In today’s letter, I would like to talk to you about what we, girls, experience on the streets. While we might think that streets are public space for everyone, they are actually dark places where patriarchy rules, where women are left on their own and where sexual violence lurks around the corner. You don’t understand what I’m talking about? Just ask yourself, are you equally worried about me and my brother when we’re out at night? What is sexual violence, you are asking?
Because of all of these questions, I knew you would have, I decided to write you a letter on this topic. So let’s begin!
You believe that we are sometimes exaggerating? That catcalling is not always bad intentioned and that we should even take it as a compliment? Why should we? It is extremely assaulting and even scary when a stranger shows up and addresses us for no reason! Only for the sake of saying something, he finds it ok to degrade an unknown woman! Calling us, for example, ‘’babe’’ in the middle of the street is also considered to be sexual violence. Do you get, Mom, that we do not know how far those comments might go? Do you understand that we are afraid?
On the other hand, Mom, a strange man giving us a compliment on the street should not in any way influence the way we feel about ourselves. And I have a feeling that they think it should give us confidence.
Look, to answer your question, what does sexual violence mean… It includes unwanted touching, hugging, stroking, kissing, sexual exploitation, masturbating in public, watching someone in a private act, relentless pressure for dates, sexual behavior, rape. Yes, Mom, if a man invites you to have a cup of coffee few different times, if he does not give up even though you have said very seriously the very first time that you did not want to go out with him, well, Mom, that is also sexual harassment. What are you saying? That you are surprised? According to you, what is sexual violence? Just rape? Do you realize how many other things are also very hurtful and dangerous for us? We are human beings with limits! And those limits should be very clear once for all to everyone, both men and women.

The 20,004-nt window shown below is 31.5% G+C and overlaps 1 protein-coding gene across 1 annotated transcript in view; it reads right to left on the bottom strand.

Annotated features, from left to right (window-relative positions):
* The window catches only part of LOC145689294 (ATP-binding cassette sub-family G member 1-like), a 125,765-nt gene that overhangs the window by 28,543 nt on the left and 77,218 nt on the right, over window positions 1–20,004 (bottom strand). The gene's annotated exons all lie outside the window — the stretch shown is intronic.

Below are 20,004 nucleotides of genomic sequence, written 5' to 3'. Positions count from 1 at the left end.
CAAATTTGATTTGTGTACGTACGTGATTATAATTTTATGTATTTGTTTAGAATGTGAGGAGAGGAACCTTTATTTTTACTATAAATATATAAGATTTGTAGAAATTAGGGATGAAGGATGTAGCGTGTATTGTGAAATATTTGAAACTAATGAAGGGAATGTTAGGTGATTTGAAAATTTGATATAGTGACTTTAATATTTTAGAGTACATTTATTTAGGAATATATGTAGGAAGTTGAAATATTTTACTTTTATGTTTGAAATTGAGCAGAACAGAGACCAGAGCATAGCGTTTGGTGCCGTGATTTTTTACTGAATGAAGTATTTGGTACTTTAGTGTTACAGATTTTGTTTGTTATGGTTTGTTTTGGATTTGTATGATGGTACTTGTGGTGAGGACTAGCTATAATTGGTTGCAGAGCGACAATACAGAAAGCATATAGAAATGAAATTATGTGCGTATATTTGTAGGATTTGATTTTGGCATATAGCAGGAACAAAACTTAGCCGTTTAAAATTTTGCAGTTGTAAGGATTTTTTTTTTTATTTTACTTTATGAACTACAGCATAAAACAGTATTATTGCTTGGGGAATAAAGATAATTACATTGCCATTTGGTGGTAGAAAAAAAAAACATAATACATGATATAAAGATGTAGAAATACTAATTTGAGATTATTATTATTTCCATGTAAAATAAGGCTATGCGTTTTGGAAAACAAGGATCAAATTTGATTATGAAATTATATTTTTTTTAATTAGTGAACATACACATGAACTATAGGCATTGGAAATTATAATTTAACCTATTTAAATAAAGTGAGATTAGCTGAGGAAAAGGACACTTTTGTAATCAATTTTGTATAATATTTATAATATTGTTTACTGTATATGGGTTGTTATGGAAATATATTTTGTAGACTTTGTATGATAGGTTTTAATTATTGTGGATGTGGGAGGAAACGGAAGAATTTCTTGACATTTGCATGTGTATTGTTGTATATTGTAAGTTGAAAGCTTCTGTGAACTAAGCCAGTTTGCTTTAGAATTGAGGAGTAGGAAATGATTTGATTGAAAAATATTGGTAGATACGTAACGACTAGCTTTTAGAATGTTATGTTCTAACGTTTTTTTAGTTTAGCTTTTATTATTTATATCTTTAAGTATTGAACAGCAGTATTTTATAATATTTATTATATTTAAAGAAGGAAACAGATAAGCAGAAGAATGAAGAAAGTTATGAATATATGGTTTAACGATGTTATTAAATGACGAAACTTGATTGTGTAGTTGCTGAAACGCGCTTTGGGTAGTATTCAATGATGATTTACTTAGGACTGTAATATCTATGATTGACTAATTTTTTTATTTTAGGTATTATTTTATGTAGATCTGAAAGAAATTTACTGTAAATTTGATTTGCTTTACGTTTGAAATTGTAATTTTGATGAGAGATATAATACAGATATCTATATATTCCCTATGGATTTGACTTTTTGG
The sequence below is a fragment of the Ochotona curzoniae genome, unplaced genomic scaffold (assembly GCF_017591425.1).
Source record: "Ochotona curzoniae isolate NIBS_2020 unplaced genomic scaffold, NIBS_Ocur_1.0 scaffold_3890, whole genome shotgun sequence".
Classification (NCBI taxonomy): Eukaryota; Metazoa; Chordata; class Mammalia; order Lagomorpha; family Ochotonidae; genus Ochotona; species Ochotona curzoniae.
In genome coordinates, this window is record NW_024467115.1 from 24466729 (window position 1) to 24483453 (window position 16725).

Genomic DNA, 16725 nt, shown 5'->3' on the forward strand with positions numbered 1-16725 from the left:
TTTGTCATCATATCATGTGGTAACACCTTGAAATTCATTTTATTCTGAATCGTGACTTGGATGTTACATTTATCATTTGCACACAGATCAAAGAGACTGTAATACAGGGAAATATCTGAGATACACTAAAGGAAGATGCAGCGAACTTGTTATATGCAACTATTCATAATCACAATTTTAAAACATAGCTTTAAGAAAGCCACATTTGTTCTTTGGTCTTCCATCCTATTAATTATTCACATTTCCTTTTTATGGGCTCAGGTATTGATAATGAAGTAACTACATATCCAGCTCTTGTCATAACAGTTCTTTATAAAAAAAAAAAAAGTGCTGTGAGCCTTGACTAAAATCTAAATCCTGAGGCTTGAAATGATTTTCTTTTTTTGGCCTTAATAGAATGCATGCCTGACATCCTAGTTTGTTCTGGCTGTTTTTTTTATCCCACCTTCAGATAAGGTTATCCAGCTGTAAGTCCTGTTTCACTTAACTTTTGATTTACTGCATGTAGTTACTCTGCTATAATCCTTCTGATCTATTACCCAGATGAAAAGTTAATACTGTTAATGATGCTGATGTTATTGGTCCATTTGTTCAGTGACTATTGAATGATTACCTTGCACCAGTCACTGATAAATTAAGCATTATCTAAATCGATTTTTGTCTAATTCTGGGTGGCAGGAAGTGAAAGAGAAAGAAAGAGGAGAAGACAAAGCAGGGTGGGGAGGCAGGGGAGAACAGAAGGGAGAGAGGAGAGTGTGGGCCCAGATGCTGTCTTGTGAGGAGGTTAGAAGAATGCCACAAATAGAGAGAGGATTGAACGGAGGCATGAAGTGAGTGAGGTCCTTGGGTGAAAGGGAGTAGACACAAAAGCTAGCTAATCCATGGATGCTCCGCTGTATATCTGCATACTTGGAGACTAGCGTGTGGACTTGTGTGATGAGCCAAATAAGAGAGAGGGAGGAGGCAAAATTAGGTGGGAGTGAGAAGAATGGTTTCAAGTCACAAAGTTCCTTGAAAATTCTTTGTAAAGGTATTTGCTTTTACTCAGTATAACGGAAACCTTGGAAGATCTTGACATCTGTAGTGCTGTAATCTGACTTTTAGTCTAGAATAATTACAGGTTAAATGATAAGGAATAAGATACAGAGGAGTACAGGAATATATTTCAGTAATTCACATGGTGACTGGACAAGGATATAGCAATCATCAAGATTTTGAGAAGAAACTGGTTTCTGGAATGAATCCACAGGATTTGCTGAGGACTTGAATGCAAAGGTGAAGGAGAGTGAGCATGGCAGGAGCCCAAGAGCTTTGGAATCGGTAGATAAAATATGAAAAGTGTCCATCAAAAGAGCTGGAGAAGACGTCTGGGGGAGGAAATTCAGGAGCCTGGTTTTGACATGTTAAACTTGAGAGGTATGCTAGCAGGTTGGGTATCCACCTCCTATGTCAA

Sexual violence statistics
Since you think that I am exaggerating, I will give you some sexual violence statistics! The most affected women are ages 18 to 34, but the younger ones are not spared. It is estimated that in the United States, every 73 seconds an American gets sexually assaulted. This means over 1180 people per day out of which large majority are women. In France it is estimated that around 800 000 women are victims of sexual assault every single year.
Can you imagine that 1 out of every 6 American women has been a victim of an attempted or completed rape in her lifetime according to Rainn. Can you imagine, Mom? That is a lot!
Here are sexual violence statistics for what happens in France: “Researchers from The National Institute of Statistics and Economics Studies found in a 2013 study that 25% of women aged 18-29 reported being scared when they walked on the streets. They also discovered that 1 in 5 women have suffered from verbal harassment on the street in the past year, and 1 in 10 said they had been kissed or caressed against their consent.”
Also, Mom, when we ask ourselves what is sexual violence, we should also wonder what long lasting consequences it has on us. Listen only to these sexual violence statistics! 94% of women experience PTSD after the sexual violence happens, 30% 9 months after it happens. 33% of women who were raped contemplate suicide! Which means that they never recover from it. 13% actually attempt it. During their lifetime victims are more likely to use drugs. They also may experience problems in personal or professional relationships. They lose the ability to trust, often argue with schoolmates, family members or coworkers.
No woman is left in peace
Mom, the other day, I was listening to a podcast called Agelast. I have already sent you few very interesting episodes. Yes, it is in Serbian, yes. Well, I would like to talk to you about the one, where Tijana, a famous DJ, was a guest. She is internationally famous, she performs all over the world. I know you haven’t heard of her, but she is a rock star of DJing scene!
What stroke me in the interview was that even Tijana didn’t have peace when she went out. Discotheques are her stage, that’s where she knows how to move, who to talk to. She told a story about something recurrent that happens to her. When she goes out (now it seems like a lifetime ago, since we have not been out in ages), anyways, sometimes she wants to go out just for the sake of music, that is her profession, you understand, she just wants to listen to it, as if she was in a concert. A group of men would approach her and point out to her that she should dance, rejoice, that she should smile. Men give themselves the right to come and explain to you how you should feel and behave accordingly!